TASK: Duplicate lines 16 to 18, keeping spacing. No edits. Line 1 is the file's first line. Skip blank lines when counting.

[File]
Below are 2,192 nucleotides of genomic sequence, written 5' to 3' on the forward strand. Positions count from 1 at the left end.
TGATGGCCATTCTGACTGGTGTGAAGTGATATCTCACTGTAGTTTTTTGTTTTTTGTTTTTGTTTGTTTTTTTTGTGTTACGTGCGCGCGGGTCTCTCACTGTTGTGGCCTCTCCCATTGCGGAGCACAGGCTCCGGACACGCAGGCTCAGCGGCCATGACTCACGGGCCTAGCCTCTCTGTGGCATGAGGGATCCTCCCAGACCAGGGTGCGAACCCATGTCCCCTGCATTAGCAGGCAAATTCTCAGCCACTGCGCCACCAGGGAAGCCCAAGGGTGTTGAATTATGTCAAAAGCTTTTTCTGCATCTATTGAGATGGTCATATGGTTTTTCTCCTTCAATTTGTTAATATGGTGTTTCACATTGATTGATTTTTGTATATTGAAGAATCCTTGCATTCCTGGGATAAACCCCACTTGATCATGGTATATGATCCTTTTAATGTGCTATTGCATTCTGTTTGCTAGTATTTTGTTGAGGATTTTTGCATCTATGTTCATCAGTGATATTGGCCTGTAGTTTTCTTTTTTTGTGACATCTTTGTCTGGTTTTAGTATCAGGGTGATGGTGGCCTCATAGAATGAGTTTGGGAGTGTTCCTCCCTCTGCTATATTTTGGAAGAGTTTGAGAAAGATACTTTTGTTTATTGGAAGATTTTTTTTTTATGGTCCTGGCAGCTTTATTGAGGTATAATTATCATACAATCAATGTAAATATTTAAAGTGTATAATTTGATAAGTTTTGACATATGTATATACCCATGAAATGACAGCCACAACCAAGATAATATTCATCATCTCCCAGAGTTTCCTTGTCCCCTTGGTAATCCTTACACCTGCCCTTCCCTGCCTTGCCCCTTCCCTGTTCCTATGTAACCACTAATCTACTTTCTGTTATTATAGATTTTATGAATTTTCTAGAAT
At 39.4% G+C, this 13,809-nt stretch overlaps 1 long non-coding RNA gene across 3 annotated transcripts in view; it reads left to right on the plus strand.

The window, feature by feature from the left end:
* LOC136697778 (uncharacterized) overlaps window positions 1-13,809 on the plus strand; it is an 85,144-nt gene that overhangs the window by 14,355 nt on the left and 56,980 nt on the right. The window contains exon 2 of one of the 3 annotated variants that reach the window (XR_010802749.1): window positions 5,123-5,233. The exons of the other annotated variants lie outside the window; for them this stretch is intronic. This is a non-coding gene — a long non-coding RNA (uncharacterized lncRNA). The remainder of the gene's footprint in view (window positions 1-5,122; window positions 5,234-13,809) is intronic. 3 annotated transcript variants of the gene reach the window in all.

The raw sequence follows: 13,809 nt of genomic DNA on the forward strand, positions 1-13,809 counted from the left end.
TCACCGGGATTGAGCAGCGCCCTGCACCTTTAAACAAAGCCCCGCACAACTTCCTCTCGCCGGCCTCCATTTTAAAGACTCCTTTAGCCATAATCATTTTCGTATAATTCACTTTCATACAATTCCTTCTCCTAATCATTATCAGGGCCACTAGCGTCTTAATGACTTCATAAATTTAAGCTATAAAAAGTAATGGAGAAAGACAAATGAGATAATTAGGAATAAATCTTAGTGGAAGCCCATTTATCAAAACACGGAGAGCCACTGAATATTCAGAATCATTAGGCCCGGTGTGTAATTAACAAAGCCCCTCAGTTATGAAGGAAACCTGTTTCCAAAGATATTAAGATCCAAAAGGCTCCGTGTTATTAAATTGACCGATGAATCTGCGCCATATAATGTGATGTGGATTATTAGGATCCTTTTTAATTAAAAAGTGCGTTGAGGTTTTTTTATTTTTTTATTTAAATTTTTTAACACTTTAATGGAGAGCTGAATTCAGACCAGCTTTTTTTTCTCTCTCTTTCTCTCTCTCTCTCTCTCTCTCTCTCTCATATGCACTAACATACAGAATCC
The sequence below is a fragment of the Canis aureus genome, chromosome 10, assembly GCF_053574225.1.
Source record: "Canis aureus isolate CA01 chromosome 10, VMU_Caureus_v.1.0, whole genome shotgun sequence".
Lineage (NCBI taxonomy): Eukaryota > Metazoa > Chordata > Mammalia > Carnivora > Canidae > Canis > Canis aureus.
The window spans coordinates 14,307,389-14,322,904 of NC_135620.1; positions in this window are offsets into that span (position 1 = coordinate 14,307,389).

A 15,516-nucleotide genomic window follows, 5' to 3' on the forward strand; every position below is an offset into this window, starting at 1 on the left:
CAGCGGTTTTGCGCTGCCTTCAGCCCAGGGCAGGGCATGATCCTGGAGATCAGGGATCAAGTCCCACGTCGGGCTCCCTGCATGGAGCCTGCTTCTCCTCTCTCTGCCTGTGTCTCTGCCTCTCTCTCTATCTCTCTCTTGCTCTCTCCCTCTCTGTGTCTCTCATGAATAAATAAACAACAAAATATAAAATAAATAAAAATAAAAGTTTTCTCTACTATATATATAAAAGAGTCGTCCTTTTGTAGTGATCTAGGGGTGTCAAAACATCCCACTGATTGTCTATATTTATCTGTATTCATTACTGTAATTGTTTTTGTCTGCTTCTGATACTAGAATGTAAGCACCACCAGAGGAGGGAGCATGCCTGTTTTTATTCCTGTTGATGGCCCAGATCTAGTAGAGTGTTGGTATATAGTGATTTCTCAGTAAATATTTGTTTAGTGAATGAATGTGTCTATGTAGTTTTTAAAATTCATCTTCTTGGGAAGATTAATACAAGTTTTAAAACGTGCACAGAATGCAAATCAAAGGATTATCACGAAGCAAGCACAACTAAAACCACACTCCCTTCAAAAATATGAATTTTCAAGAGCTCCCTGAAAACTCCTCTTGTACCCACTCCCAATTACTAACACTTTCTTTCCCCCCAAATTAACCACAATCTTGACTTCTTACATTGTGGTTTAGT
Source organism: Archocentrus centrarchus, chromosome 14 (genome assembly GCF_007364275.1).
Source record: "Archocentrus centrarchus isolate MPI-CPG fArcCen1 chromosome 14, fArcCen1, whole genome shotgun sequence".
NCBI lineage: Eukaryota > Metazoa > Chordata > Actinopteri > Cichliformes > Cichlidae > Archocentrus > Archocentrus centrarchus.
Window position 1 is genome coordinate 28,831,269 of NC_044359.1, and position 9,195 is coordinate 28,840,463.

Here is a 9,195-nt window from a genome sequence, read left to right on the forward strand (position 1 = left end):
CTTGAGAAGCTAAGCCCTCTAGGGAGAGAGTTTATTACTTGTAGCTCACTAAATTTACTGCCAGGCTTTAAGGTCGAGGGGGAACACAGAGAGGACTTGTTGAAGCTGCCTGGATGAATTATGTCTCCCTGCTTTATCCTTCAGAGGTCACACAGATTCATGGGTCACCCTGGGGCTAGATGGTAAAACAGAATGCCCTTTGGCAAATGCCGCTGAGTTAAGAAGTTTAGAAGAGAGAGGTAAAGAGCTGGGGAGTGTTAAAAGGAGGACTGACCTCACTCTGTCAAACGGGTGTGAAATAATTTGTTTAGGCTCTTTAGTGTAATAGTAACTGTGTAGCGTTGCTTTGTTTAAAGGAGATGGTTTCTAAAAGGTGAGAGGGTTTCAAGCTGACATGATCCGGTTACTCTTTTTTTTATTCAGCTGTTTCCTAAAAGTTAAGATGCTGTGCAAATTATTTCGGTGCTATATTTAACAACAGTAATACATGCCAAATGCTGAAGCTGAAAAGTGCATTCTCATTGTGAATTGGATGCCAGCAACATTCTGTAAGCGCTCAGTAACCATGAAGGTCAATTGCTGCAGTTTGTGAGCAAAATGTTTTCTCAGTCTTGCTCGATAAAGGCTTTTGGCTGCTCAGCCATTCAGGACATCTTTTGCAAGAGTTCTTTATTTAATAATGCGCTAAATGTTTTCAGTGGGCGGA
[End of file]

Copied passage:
NCBI lineage: Eukaryota > Metazoa > Chordata > Actinopteri > Cichliformes > Cichlidae > Archocentrus > Archocentrus centrarchus.
Window position 1 is genome coordinate 28,831,269 of NC_044359.1, and position 9,195 is coordinate 28,840,463.

Here is a 9,195-nt window from a genome sequence, read left to right on the forward strand (position 1 = left end):